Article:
A frequent question many parents are likely asking around this time of the year is, “Is it allergies, a cold or could it be the coronavirus?”
Anytime your child is sneezing or has a runny nose, allergies are a common thought you probably have. Although it’s not an easy task to decipher the difference between a cold and allergies, know that allergies are prevalent, and it’s pretty likely that your child has an allergy to something. Usually, a diagnosis by a medical professional is necessary for that.
Allergy symptoms tend to be chronic, so if you’ve noticed that your child has had the same symptoms the past few years around the spring season, then it’s likely its allergies. There’s more to know than the fact that your child may have allergies.
Here’s what moms should know about children’s seasonal allergies so you can better care for your kids.
What Is a Seasonal Allergy?
Seasonal allergies occur when your immune system reacts more than an average amount to an outdoor allergen. During the spring, this is typically pollen. Bees and other insects move pollen from various plants, and the wind can disturb pollen as well, sending it off into the air and your nostrils. Wind-pollinated plants, like trees and grasses, are the most common allergens.
Historically, seasonal allergies were known as hay fever. In the summer, when farmers would cut and harvest hay, it would trigger allergy symptoms. However, seasonal allergies can be year-round, depending on the type of plants your kids are around and are allergic to.
Pollen is naturally harmless, but if your child suffers from a seasonal allergy and has all of the symptoms that come with it, it can be debilitating and extremely annoying for your children. Pollen season can last months, anywhere from March into September.
Know the Symptoms of Seasonal Allergies
Knowing the symptoms of seasonal allergies can help you better determine if your child is suffering from them. A doctor will have to confirm a seasonal allergy diagnosis, but generally, seasonal allergies last much longer than the week-long or two-week cold. Your child’s doctor will perform a skin test or blood test to help confirm which pollens your child is allergic to. In the meantime, take a look at the common symptoms of seasonal allergies.
- Congested Nose
- Itchy Nose
- Sore Throat
- Runny Nose
- Itchy Eyes
If any of these symptoms are lingering or worsen when your children go outside, then it’s time to see a doctor and find a medication that helps ease those symptoms. Children can begin getting signs of seasonal allergies as early as one or two years old. However, the symptoms become more noticeable when children reach the age of four.
Understand That Some Allergies Are Hereditary
Children typically inherit allergies from their parents. That means, if you or your partner have seasonal allergies, then it’s highly likely that your kids could have allergies. However, the specific allergy isn’t always the same. You might be allergic to tree pollen, and your child could be allergic to grass pollen.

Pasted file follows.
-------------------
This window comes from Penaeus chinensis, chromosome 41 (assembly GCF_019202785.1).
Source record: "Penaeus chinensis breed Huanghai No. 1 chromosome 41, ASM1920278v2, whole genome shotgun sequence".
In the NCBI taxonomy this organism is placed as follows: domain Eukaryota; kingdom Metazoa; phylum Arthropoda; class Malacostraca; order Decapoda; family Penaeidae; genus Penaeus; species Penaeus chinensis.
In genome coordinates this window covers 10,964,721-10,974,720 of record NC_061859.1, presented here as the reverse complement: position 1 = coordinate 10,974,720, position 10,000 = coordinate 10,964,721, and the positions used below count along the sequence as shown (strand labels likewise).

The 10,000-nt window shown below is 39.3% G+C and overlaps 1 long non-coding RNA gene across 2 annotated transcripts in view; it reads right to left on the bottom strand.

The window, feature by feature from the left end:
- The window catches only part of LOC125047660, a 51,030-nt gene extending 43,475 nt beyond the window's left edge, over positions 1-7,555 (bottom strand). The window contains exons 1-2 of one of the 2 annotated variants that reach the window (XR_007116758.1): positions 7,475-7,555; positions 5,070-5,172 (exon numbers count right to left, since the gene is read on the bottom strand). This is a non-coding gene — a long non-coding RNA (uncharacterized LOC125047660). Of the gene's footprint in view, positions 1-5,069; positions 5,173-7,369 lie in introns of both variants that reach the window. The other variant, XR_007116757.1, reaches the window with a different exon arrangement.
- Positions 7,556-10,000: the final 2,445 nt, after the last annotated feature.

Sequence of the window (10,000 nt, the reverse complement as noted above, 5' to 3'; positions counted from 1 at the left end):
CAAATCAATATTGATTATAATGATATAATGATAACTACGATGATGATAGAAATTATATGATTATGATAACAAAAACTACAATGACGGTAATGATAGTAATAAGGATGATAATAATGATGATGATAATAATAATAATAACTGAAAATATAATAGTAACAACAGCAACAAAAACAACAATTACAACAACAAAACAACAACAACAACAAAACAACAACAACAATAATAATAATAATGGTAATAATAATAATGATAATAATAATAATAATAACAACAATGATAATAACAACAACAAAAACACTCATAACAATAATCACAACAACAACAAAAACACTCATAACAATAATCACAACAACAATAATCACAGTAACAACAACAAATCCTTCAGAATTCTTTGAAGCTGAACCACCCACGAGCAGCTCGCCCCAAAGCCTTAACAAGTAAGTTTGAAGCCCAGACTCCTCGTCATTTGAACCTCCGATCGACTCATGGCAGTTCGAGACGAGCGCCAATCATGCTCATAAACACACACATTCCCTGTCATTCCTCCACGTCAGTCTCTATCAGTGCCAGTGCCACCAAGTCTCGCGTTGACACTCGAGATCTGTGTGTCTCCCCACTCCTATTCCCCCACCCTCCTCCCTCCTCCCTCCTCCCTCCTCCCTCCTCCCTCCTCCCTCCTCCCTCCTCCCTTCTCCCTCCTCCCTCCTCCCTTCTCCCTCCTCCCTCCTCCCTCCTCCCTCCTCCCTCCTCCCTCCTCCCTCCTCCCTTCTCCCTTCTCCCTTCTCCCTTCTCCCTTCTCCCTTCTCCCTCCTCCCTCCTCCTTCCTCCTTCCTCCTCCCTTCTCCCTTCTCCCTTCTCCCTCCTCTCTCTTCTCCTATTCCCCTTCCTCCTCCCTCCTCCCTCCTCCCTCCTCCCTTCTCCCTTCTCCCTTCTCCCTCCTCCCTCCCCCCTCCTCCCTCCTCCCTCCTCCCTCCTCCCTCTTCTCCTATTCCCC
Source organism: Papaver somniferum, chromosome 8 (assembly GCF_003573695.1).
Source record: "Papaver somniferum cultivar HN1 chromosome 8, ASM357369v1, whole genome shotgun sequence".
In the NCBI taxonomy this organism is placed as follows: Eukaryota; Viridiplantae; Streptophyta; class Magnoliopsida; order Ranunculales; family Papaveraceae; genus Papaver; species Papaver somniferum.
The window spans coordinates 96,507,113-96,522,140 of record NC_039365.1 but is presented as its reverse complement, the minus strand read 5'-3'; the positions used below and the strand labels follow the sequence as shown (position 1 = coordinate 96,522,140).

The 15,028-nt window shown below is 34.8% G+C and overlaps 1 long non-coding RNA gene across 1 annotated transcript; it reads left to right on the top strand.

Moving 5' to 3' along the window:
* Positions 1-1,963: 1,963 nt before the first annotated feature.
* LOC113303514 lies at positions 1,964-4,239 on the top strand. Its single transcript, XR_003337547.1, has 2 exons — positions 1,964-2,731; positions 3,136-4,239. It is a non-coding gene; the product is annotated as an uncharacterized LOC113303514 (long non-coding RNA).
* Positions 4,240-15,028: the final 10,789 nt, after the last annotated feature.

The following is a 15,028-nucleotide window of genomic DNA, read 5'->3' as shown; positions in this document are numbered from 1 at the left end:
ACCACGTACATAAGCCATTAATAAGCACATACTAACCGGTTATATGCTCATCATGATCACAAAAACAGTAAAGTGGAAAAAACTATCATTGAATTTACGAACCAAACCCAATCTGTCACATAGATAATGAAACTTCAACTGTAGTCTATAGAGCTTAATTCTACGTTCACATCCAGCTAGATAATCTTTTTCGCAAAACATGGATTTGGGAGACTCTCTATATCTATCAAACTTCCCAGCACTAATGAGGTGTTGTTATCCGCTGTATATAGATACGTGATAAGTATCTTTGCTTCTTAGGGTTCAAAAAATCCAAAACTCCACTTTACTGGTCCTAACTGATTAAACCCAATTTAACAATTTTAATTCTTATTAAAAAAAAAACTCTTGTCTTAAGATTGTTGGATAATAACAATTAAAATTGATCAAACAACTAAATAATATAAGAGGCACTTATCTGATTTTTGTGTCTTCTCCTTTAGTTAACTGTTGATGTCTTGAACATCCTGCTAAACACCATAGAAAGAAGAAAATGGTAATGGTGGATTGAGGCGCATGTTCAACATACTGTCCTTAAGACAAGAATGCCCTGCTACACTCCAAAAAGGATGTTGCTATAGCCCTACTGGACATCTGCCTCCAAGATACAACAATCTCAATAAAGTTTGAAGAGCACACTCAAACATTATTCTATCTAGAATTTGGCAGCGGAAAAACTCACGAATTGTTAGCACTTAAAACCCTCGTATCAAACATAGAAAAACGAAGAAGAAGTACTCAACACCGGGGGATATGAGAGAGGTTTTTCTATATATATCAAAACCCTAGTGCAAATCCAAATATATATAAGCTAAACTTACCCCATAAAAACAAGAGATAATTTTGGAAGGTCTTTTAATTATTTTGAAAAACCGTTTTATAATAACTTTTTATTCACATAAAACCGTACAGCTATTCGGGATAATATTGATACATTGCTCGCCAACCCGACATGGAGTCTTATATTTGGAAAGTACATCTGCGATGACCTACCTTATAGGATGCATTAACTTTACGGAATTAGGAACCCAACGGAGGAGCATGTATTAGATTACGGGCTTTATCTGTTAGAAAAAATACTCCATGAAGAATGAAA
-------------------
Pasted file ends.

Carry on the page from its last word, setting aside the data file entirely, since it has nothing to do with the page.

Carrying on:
Kids inherit the ability to become allergic, not allergen sensitivity. It’s important to note that people who have seasonal allergies are at higher risk of getting asthma. Again, if you have had asthma, then your children could be at risk as well.
Ease the Symptoms
You can help your child ease their symptoms when an allergy attack does occur. Here are a few tips:
- Plan outdoor activities for the late afternoon or evening when pollen counts are down.
- Close the windows in your house and use fans or an air conditioner to keep the air flowing.
- Have your child rinse off in the shower after outdoor activity to get rid of any pollen that got in their hair or on their clothes.
- Stay indoors when pollen counts are exceptionally high.
- Keep the grass cut short and keep your kids inside during gardening chores.
You might need to get medications for your child as well. Antihistamines can relieve the most common allergy symptoms, like sneezing, itchy eyes and a runny nose. Additionally, giving your child the medication before pollen season strikes helps the medicine work even better. Get to know your child’s triggers so you can help them through the situation.
Know How to Handle Reactions
Different people experience different reactions when they have allergies. With your kids, you should know how to handle allergic reactions. While anaphylaxis shock would be rare with pollen or other seasonal allergies, different reactions, like hives, difficulty breathing, swelling and coughing, can still occur.
An antihistamine should be able to handle a seasonal allergy. If you’re are concerned about an allergic reaction, never hesitate to call your doctor. If it is an extreme reaction, then take your child to the emergency room. A doctor can better evaluate your child and give them the proper care to ensure they’re safe and healthy.
Don’t Let Allergies Get You Down This Season
Controlled allergies are the best allergies. When you can properly help your children manage their seasonal allergies, they can have a more freeing and comfortable life. If you aren’t sure if your child has seasonal allergies, set up an appointment with your family doctor so you can get the proper treatment for your kids.